And, now, because these things are starting to be more and more automated, you don’t need just a data scientist who knows how to do a project well, and prototype something, but you need the engineers that will make it into products, even if they’re internal products. It’s not a project anymore, it’s internal products that have to constantly work for the company to deliver the rate that they need to deliver. These two areas, the data engineers, and the machine learning engineers, and not just the scientist, these are probably the areas where we need to … I believe, CIOs need to invest most in their companies.
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Karen Roby: When you consider the talent pool, Ira, how much are we talking about here, as far as supply and demand, when it comes to these more specialized areas with AI and machine learning? I mean, do we have the talent to fill the positions that we’re going to need?
Ira Cohen: No. I think there’s still a big gap, but what’s happening in the market, in general, is that the whole field of AI or machine learning is being democratized by all sorts of tools that are either being wrapped into loose products, or open source completely, either from Google, or from Facebook, from companies that are actually invested a lot in developing the, let’s say, the foundations that you would need. And then, the talent pool that needs to use it, they don’t have to know as deeply, they don’t have to have the knowledge as deeply as the people who developed all these tools. So, there is hope of getting a lot more talent into the area without the need for them to get Ph.Ds, in order to be able to do this. And that is happening in parallel.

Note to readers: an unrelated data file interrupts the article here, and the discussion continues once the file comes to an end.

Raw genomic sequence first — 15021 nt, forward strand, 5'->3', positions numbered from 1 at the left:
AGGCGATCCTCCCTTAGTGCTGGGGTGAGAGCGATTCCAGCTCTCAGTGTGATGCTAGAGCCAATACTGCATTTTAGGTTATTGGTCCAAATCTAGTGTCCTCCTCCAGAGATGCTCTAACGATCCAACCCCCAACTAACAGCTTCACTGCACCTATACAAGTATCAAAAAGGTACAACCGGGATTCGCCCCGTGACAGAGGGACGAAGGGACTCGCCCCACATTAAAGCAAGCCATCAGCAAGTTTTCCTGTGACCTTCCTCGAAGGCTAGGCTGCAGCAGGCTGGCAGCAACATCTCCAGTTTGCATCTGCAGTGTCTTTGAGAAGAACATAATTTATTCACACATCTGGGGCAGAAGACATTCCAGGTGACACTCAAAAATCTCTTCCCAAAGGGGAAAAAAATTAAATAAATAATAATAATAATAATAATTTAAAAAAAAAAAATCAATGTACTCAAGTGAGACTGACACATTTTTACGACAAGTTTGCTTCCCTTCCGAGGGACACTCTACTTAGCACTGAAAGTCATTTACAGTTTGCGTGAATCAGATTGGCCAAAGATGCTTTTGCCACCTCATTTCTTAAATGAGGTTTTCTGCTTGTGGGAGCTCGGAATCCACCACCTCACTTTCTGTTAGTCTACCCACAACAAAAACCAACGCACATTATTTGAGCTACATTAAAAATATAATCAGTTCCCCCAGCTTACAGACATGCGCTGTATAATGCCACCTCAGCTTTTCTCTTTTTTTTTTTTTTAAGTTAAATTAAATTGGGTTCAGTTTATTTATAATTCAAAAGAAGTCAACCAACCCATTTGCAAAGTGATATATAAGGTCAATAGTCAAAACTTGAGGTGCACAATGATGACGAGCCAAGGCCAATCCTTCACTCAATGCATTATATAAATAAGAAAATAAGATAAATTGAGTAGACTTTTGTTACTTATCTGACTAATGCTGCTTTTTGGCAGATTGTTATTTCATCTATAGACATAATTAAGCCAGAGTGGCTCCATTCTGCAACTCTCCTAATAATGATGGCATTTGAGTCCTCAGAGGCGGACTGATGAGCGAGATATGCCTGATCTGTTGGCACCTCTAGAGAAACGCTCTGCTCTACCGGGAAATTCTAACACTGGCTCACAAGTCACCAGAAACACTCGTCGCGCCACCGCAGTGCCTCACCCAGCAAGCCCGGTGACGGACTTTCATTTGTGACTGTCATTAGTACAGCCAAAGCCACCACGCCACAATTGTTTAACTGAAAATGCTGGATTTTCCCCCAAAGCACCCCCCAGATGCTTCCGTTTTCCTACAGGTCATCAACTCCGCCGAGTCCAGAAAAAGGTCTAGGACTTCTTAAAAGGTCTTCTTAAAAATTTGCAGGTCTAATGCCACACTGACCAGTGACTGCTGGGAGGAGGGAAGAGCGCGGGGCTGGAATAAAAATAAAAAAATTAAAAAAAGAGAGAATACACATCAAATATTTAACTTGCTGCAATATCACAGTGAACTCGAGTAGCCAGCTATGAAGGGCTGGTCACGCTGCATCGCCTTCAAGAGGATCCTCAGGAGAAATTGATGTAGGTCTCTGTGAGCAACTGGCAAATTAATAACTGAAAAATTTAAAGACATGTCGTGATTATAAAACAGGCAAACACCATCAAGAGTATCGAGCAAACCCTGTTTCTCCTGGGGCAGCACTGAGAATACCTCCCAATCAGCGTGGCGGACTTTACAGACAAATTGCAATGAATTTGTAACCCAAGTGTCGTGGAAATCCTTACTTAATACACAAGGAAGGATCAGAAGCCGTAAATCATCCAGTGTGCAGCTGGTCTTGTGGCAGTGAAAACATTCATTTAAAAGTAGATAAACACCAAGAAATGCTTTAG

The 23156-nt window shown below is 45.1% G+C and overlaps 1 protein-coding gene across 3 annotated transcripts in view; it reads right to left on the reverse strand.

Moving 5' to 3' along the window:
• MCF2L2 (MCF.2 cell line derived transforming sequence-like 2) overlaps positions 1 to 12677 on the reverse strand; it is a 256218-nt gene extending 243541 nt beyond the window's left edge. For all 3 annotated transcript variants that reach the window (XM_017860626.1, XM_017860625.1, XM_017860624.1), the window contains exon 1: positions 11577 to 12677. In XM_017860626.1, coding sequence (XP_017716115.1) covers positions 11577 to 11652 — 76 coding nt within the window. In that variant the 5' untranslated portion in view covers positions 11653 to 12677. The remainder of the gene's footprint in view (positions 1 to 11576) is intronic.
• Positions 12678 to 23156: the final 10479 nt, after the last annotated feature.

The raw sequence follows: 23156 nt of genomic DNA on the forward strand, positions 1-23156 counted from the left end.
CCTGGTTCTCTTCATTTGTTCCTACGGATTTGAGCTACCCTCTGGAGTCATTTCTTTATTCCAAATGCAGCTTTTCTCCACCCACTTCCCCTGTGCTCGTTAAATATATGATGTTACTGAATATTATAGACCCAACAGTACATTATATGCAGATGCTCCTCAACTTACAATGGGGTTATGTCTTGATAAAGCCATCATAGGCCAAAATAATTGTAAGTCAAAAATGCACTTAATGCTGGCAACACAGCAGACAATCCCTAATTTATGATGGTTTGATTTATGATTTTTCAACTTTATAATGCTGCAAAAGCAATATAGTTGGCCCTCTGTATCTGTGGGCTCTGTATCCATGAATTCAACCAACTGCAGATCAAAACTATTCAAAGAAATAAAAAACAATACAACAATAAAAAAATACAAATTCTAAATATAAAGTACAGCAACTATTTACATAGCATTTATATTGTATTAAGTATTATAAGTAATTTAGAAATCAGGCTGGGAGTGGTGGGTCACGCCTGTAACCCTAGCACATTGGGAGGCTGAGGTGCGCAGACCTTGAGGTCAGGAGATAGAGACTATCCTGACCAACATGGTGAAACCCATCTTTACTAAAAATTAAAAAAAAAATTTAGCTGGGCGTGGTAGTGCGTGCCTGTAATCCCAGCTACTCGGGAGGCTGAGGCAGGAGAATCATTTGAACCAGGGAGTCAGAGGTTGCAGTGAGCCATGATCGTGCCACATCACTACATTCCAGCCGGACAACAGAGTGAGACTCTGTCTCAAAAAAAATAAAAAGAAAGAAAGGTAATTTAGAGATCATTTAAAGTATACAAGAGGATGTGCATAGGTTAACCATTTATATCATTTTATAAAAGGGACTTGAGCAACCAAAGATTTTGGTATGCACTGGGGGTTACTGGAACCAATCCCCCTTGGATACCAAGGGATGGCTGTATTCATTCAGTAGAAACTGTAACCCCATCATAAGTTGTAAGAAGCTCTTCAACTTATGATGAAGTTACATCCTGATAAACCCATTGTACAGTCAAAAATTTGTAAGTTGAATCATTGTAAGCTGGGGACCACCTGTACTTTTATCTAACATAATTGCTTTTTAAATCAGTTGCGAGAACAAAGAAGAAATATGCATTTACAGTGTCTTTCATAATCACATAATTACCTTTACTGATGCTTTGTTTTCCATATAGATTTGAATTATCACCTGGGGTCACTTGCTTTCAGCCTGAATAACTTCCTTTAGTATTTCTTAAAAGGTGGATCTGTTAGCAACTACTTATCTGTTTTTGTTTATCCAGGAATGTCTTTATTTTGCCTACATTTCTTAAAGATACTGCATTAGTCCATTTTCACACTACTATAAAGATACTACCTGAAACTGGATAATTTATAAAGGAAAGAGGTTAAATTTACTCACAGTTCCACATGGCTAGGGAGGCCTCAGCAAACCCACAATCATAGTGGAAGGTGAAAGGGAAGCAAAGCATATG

With good education, with good courses, you can actually get junior machine learning engineers that can start bringing value. Where the gap is, is in the more senior ones, the ones that do have experience, because you can’t hire just junior people. They won’t have a clue what to do. You do need some sense of the field. The gap is in the machine learning engineers that are kind of, I would say, the mid-tier, and the experts, of course, that will always be a gap. But, the mid-tier that can teach the juniors how to work, that’s where most of the gap is today, I believe.
Karen Roby: There’s no question that AI has been fast-tracked for many companies that may not have even been considering moving in that direction yet, until their digital transformation plans were really put on fast-forward as well, from March 2020. Is there any particular industry you’re really seeing where it’s being embraced even more?